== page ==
Although not the focus, social constructs such as motivation and academic self-concept have been shown to have a significant positive association with academic achievement [8, 9], specifically among nursing students [10, 11] and students in distance learning contexts. [12] Academic performance factors such as school-leaving grades, Grade Point Average (GPA) and other scores such as the National Benchmark Test (NBT) for selection play a significant role in student success and retention. In the United States (US), students with higher GPAs in high school and college and higher grades in recently completed nursing courses were more likely to be successful and to remain in the program. [13] Comparable results were also reported at King Saud University, where the high school grade average, aptitude tests and achievement test were found to be significantly associated with allied health students’ academic performance. [14]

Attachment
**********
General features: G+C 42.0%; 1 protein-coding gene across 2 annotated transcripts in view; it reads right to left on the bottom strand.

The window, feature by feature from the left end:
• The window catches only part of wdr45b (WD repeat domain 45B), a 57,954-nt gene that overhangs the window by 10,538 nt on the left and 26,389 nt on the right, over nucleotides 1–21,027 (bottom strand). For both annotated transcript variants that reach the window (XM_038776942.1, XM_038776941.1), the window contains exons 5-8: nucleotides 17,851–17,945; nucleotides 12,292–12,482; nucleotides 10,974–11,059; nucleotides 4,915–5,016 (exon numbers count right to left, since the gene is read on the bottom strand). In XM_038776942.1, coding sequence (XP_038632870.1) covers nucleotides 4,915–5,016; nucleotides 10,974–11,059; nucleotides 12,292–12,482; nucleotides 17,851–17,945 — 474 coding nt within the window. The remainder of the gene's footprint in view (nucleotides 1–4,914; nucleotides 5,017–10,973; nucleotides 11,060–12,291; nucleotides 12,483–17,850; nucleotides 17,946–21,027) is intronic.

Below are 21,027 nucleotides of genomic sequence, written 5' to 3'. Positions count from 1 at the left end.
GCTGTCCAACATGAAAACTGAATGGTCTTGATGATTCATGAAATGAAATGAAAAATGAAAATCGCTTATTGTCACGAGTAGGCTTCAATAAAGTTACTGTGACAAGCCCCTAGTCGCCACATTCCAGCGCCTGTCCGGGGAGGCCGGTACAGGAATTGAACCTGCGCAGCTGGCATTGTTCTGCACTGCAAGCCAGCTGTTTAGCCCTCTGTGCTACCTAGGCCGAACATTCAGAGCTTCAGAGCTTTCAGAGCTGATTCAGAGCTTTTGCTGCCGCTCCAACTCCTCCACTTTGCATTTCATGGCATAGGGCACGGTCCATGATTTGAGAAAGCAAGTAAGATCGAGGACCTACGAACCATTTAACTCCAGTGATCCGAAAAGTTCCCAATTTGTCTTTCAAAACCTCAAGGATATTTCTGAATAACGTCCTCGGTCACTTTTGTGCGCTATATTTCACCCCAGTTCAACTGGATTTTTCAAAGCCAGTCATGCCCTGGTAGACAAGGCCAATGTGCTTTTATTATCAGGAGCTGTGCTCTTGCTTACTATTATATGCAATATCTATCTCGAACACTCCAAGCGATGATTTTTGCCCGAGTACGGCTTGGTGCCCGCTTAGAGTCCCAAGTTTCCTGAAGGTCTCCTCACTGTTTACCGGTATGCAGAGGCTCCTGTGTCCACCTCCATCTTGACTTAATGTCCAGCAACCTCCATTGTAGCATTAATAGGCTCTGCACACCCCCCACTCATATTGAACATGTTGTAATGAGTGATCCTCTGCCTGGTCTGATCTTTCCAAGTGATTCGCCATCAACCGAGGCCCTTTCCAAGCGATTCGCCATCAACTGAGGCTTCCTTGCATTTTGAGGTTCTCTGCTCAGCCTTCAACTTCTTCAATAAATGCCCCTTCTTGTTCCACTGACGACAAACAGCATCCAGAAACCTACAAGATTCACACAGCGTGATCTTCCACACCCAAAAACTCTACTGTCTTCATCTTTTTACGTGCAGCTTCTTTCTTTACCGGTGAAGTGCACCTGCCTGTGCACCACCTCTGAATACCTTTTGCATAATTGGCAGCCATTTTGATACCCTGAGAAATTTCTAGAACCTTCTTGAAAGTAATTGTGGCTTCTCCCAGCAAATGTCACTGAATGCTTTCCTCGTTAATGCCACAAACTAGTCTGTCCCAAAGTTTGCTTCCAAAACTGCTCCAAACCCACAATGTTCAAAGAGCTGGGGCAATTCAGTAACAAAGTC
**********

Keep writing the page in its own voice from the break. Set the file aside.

In the context of South Africa’s divisive past along racial lines, many institutions of higher learning have restructured their admission policies to redress inequality and injustices associated with it [15]. Amid other changes, this involved the introduction of new metrics to diversify and improve access to university education in general and nursing in particular. The study institution selects applicants for nursing studies based on NBT scores and high school grades or National Senior Certificate (NSC). These selection criteria are exclusively used to determine an admission score - their value in predicting nursing students’ ability to succeed is poorly understood. Previous studies, collated in a scoping review, have shown that cognitive ability has high predictive value for success, hence its continued use in nursing education systems [16], in more equal societies. Evidence from our study would inform decisions about the continued use of these tests as the mainstay of BN selection.